- Launched in the fall of 2014, this series of
film screenings and public forums premiered
at The National Gallery of Art in DC and
The New School in NYC.
In 2015, with funding from two state Humanities Councils, CWJ expanded into a regional pilot project: first in Massachusetts, where James Baldwin spent his later years as a Five-College Professor, and then in Connecticut, the Baldwin Project’s home base. Events are now being booked nationwide.
We’ve also brought Baldwin to African American festivals, NAACP conventions, Juneteenth celebrations, professional development workshops, senior citizen study groups (for Osher Lifelong Learning Institute), government programs, scholar symposia and radio talk shows. We've even brought Baldwin to inmates at San Quentin prison, in collaboration with California’s Prison University Project.
All of these events have been transformative, each in their own way – and all of them have involved inspiring collaborations.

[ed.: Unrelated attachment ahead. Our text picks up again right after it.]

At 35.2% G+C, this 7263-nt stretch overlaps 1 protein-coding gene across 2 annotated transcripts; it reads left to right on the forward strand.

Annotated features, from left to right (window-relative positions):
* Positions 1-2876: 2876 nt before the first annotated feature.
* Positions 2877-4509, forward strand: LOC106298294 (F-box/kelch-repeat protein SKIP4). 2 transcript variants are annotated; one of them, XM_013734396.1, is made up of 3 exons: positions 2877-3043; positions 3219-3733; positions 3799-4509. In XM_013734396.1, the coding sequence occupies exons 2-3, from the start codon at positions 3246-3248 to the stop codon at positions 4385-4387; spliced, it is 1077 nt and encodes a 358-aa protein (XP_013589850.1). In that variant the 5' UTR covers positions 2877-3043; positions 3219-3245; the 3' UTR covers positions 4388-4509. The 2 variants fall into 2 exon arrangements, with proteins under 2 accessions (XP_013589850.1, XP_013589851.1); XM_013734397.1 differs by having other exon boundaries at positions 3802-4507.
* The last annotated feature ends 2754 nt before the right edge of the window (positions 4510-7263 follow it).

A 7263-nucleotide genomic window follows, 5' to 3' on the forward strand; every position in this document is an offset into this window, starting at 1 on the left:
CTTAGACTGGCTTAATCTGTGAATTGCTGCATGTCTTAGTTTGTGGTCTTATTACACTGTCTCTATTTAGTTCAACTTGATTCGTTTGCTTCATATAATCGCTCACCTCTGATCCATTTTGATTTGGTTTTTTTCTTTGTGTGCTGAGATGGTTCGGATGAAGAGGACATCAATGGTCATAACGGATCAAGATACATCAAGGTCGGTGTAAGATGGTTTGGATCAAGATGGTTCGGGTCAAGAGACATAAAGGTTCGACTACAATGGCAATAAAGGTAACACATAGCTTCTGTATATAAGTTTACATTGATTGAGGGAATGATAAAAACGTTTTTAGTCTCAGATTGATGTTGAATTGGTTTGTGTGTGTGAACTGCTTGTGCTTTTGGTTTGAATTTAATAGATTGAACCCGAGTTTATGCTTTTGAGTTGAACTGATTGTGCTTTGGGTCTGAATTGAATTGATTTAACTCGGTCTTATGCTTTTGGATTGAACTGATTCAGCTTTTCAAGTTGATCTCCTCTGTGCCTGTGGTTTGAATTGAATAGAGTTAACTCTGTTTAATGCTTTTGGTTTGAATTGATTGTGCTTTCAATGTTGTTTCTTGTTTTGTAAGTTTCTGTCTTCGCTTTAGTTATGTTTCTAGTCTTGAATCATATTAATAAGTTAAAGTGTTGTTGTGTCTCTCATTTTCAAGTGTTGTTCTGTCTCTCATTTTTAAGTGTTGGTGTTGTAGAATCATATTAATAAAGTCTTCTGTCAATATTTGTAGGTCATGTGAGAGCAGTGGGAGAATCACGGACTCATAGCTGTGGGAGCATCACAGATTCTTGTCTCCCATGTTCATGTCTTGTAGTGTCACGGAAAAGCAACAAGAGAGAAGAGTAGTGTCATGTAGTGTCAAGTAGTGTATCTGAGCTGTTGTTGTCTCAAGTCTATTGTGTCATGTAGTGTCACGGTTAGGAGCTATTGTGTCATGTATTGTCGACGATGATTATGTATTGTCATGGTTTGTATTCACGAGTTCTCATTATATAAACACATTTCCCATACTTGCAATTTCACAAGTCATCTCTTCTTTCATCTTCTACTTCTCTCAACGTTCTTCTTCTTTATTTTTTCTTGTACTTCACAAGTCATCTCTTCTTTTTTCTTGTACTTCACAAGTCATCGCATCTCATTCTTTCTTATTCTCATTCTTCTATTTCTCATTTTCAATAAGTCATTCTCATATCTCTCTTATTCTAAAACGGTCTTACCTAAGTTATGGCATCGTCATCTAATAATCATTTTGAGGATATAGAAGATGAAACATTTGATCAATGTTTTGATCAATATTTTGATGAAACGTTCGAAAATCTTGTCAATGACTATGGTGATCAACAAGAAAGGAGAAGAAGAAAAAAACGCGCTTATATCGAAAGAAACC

Coming Soon: A series of Baldwin Film Screenings + Talkbacks in collaboration with the National Park Service, designed to bring our nation’s Historic Sites & Parks into their 'Second Century’ by engaging local communities, students and people of color.
- Outreach & Engagement -
- A nationwide Outreach & Engagement initiative:
public forums … with our film as catalyst.
An ongoing series of community collaborations,
“Conversations with Jimmy” uses the award-winning film
classic JAMES BALDWIN: THE PRICE OF THE TICKET –
recently re-mastered to Digital WideScreen HD – to spark
town-wide discussions on diversity, discrimination and the
meaning of brotherhood … in the context of current events.
From Boys & Girls Clubs in Omaha to public high schools in Bridgeport & Hartford, from New York University to the University of California Merced, from Quinebaug Valley Community College to Southern Oregon University, from Stanford to Yale, we’ve already brought free “Conversations with Jimmy” to thousands of students.
The Mission: To engage diverse communities, inspire dialogue across differences, encourage citizen-activists ... and to ensure that Baldwin's message – a clarion call for equality that is still incredibly, painfully relevant – will be heard and debated by those who need it most.
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